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In a word: Boustrophedon

Each week The Sun's John McIntyre presents a moderately obscure but evocative word with which you may not be familiar — another brick to add to the wall of your working vocabulary. This week's word:

BOUSTROPHEDON

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Copy editors come in for scorn for their supposed obsession with commas, but punctuation is something for which you should be grateful. The texts of classical Greek and Latin were written without punctuation, the words running together. Greek was written with alternating lines of right-to-left and left-to-right, a form of writing called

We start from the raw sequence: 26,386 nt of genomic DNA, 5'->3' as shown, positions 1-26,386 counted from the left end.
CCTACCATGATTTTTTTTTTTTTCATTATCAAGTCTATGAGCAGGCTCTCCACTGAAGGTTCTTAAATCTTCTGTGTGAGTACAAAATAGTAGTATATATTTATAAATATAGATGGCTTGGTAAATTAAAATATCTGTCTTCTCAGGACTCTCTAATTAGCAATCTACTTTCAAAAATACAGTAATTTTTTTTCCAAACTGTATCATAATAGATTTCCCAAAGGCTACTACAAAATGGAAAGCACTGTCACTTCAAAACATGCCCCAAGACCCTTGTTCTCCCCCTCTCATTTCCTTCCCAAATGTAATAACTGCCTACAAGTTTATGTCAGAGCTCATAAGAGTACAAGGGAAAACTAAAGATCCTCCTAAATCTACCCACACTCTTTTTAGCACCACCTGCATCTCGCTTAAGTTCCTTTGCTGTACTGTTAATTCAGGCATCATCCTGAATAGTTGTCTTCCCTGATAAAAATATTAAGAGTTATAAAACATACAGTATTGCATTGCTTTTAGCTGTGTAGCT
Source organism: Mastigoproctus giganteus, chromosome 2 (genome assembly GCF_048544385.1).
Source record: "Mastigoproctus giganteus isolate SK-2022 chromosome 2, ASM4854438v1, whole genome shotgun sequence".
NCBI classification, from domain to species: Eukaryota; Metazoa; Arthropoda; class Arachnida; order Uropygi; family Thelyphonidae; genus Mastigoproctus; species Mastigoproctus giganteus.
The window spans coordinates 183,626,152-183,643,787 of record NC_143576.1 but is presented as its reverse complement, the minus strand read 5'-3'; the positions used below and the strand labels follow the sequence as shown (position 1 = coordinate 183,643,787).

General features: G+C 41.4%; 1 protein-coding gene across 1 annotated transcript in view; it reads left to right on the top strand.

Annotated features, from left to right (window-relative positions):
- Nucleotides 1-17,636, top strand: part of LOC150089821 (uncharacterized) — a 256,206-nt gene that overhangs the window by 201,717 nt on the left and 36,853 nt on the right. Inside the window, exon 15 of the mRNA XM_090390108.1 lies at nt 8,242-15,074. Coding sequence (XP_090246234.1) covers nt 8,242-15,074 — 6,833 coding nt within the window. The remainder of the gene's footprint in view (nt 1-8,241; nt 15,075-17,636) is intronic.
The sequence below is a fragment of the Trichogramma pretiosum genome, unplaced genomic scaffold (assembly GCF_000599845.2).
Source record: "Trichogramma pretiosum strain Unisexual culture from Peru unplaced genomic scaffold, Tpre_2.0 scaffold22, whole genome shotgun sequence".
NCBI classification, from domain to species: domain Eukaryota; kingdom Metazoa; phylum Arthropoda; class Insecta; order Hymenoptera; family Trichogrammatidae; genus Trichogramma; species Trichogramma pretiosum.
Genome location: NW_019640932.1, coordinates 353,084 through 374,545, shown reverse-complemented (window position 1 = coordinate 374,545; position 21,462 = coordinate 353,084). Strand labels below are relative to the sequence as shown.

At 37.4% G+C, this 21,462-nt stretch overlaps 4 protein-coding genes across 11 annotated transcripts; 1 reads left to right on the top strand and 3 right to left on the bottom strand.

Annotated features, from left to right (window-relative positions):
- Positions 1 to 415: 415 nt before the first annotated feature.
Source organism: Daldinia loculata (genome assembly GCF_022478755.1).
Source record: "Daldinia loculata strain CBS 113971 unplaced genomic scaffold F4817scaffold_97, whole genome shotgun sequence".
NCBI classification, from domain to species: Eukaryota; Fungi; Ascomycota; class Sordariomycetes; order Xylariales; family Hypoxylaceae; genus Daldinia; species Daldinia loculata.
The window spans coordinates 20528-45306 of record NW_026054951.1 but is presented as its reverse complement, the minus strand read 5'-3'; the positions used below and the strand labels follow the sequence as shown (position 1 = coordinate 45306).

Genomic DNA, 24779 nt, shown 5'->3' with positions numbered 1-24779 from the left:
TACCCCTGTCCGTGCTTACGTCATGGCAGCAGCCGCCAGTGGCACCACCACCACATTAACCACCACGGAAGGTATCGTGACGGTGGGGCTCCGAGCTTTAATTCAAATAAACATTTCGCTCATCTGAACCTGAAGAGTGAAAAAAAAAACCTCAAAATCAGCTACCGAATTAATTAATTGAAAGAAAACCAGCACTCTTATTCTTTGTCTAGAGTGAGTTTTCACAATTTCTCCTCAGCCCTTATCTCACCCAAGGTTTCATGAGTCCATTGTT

boustrophedon

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(pronounced boo-struh-FEE-dun).

It is called that because the lines of text mimic the furrows created when plowing with an ox. The word comes from

bous

, "ox," and

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strophe

, "a turning," from

strephein

, "to turn."

Example:

One of Barbara Pym's excellent women walks boustrophedon among the pews, tidying up the church after a service.

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